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Idaho needs better disclosure laws

Times-News Editorial Board
January 6, 2013
Twin Falls Times-News

The Citizens United Supreme Court decision opened the floodgates for dollars spent on political advertising. The rise of political action committees, and the idea that money is equitable to speech, gave us the most expensive political season in history. Idaho was not immune. PACs funneled money into contested state races, including the battle over the Students Come First laws and the Right to Hunt amendment. (In case you missed last week's articles, read them online: and

We don't have a problem with that. We are, after all, a media company. We get to have our say. Why shouldn't other groups? But when we endorse a candidate or proposition, a list of our names runs nearby. When you agree or disagree, you write letters stating your opinion, come to the office and speak with us or even cancel your subscription. Dialogue is created. You can be involved and interact with your local media source. We should demand the same from local politics. A recent two-part series on campaign finance in the Times-News revealed ways to skirt disclosure requirements, like transferring money between PACs so the original donors can't be identified. That's bad for politics because it kills dialogue.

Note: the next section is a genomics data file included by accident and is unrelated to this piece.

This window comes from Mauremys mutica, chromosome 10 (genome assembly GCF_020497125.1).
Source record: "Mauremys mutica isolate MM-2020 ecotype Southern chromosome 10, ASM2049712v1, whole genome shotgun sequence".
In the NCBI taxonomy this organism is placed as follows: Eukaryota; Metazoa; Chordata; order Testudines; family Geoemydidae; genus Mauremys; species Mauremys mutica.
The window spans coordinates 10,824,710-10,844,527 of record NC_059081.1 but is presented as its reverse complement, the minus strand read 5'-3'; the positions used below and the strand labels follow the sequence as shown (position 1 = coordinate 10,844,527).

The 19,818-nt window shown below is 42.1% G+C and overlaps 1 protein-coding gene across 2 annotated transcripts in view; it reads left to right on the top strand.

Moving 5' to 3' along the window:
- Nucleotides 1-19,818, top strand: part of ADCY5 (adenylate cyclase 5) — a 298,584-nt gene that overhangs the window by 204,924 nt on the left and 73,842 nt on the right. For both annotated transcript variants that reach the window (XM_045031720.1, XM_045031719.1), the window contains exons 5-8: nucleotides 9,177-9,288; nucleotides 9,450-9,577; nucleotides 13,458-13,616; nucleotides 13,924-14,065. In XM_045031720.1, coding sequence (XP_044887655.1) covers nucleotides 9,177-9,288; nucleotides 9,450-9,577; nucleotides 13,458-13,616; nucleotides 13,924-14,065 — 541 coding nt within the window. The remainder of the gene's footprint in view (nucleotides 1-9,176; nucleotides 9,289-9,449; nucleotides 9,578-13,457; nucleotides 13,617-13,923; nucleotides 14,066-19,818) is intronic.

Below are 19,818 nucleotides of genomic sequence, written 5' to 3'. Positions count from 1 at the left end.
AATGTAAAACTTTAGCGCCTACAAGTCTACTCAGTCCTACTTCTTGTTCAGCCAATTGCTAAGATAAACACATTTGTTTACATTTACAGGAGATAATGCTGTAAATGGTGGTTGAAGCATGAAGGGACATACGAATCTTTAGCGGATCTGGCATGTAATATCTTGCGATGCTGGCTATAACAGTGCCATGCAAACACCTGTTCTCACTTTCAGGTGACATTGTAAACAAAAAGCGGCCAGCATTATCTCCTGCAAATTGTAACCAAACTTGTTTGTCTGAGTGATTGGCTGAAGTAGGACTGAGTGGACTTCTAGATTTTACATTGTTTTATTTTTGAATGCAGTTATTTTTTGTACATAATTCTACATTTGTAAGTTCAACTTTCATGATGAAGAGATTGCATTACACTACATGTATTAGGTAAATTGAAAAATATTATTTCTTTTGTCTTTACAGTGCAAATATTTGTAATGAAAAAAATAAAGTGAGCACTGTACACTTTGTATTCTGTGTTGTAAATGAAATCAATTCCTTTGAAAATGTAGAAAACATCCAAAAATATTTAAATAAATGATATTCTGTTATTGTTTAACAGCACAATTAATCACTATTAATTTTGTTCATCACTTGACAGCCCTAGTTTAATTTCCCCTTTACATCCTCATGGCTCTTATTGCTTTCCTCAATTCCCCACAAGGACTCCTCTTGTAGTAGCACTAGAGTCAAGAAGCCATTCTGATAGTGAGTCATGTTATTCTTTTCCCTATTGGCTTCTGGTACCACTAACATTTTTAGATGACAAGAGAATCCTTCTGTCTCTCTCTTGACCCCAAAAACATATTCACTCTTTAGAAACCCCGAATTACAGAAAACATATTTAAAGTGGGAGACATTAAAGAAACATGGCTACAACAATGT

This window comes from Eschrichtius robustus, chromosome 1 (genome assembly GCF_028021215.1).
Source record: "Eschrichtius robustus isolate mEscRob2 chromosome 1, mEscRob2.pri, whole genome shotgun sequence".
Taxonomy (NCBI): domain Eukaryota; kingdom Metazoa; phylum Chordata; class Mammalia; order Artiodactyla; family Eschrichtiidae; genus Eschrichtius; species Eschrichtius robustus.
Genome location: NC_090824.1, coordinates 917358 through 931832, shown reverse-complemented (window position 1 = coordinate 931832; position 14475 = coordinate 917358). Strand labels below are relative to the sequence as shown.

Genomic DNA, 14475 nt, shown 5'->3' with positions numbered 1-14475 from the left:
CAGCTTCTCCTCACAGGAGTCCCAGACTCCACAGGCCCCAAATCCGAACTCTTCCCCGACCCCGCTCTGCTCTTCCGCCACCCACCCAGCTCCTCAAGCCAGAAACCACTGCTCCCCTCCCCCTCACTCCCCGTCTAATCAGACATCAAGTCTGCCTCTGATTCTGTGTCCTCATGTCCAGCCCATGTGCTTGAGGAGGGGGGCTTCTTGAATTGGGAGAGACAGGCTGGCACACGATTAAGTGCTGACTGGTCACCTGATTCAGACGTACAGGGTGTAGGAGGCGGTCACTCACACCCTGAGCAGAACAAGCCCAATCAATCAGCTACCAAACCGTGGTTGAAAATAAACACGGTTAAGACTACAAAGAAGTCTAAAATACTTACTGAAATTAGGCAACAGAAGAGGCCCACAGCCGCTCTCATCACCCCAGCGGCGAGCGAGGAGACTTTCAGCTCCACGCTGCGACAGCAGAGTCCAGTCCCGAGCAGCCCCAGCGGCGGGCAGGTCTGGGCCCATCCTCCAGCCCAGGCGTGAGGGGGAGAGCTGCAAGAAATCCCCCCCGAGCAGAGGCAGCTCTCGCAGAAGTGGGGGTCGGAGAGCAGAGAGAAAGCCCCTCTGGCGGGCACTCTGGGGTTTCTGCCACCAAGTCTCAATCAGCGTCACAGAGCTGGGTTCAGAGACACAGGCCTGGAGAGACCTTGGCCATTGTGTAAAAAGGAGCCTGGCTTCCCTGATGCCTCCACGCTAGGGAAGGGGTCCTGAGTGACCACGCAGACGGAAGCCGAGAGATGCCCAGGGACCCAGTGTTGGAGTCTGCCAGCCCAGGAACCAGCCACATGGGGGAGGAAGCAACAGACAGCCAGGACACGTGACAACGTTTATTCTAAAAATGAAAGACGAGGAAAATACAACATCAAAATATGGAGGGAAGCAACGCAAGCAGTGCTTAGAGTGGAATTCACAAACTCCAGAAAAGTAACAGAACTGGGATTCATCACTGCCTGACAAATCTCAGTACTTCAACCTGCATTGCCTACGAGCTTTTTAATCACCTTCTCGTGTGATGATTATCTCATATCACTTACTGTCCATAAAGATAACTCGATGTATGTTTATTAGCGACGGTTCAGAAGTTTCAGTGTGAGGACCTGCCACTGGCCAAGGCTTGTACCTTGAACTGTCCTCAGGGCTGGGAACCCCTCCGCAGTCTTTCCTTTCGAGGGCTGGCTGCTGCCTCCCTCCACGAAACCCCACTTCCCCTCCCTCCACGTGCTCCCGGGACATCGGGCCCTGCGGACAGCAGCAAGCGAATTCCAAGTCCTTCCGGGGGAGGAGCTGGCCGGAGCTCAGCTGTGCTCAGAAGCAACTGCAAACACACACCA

When Albertsons heir Joseph B. Scott donated $250,000 to Education Voters of Idaho - a group supporting Students Come First laws - a number of teachers stopped shopping at the grocery store chain. Since money is now considered speech, we can call that political dialogue. But EVI tried to stop Scott and the rest of its donors from being named publicly. When forced by a lawsuit to reveal names, it turned out the group was poorly named: Most contributors couldn't even vote in Idaho. The list included New York Mayor Michael Bloomberg and Wyoming billionaire Foster Friess. We realize PACs are a new concept, and it will take time for courts and legislatures to come up with the legal construct to properly manage them. But we encourage our politicians to write disclosure laws in a way that promotes openness.

People have a right to know where the money comes from, so they can respond and be a part of the political process. Political action committees shouldn't be the only groups with a voice.

Originally posted at

The editorial posted here is provided by permission of its original publisher and does not necessarily reflect the views of Idaho Public Television.

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